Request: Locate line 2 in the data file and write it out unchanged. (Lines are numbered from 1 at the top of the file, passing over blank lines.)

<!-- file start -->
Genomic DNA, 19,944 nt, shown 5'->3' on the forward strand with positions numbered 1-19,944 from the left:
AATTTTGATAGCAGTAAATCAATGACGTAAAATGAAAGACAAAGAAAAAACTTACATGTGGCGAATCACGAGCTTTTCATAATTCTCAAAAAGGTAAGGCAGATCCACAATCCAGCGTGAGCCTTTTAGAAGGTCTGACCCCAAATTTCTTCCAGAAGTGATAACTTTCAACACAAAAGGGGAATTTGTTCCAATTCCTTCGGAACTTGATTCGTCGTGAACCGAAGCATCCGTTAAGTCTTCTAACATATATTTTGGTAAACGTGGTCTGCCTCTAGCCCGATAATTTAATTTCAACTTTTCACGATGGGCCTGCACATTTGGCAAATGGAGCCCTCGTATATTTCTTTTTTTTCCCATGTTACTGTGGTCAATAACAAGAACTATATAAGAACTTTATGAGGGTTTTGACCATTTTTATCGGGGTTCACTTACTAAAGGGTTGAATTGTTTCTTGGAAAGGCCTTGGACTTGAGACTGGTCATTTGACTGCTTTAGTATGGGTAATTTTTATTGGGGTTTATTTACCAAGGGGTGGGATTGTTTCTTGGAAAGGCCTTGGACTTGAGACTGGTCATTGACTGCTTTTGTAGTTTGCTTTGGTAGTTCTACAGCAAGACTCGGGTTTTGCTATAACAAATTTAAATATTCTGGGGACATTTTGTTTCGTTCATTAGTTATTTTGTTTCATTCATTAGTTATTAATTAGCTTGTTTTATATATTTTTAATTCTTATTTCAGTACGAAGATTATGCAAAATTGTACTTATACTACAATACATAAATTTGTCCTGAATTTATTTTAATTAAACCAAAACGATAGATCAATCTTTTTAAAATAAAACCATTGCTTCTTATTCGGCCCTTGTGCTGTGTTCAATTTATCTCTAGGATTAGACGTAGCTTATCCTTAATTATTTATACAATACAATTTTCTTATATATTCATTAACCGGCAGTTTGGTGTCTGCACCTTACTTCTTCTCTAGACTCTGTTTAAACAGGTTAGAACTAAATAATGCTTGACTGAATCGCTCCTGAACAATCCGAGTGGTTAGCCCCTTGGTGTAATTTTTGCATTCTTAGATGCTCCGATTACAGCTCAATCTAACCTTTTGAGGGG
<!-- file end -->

AATTTTGATAGCAGTAAATCAATGACGTAAAATGAAAGACAAAGAAAAAACTTACATGTGGCGAATCACGAGCTTTTCATAATTCTCAAAAAGGTAAGGCAGATCCACAATCCAGCGTGAGCCTTTTAGAAGGTCTGACCCCAAATTTCTTCCAGAAGTGATAACTTTCAACACAAAAGGGGAATTTGTTCCAATTCCTTCGGAACTTGATTCGTCGTGAACCGAAGCATCCGTTAAGTCTTCTAACATATATTTTGGTAAACGTGGTCTGCCTCTAGCCCGATAATTTAATTTCAACTTTTCACGATGGGCCTGCACATTTGGCAAATGGAGCCCTCGTATATTTCTTTTTTTTCCCATGTTACTGTGGTCAATAACAAGAACTATATAAGAACTTTATGAGGGTTTTGACCATTTTTATCGGGGTTCACTTACTAAAGGGTTGAATTGTTTCTTGGAAAGGCCTTGGACTTGAGACTGGTCATTTGACTGCTTTAGTATGGGTAATTTTTATTGGGGTTTATTTACCAAGGGGTGGGATTGTTTCTTGGAAAGGCCTTGGACTTGAGACTGGTCATTGACTGCTTTTGTAGTTTGCTTTGGTAGTTCTACAGCAAGACTCGGGTTTTGCTATAACAAATTTAAATATTCTGGGGACATTTTGTTTCGTTCATTAGTTATTTTGTTTCATTCATTAGTTATTAATTAGCTTGTTTTATATATTTTTAATTCTTATTTCAGTACGAAGATTATGCAAAATTGTACTTATACTACAATACATAAATTTGTCCTGAATTTATTTTAATTAAACCAAAACGATAGATCAATCTTTTTAAAATAAAACCATTGCTTCTTATTCGGCCCTTGTGCTGTGTTCAATTTATCTCTAGGATTAGACGTAGCTTATCCTTAATTATTTATACAATACAATTTTCTTATATATTCATTAACCGGCAGTTTGGTGTCTGCACCTTACTTCTTCTCTAGACTCTGTTTAAACAGGTTAGAACTAAATAATGCTTGACTGAATCGCTCCTGAACAATCCGAGTGGTTAGCCCCTTGGTGTAATTTTTGCATTCTTAGATGCTCCGATTACAGCTCAATCTAACCTTTTGAGGGG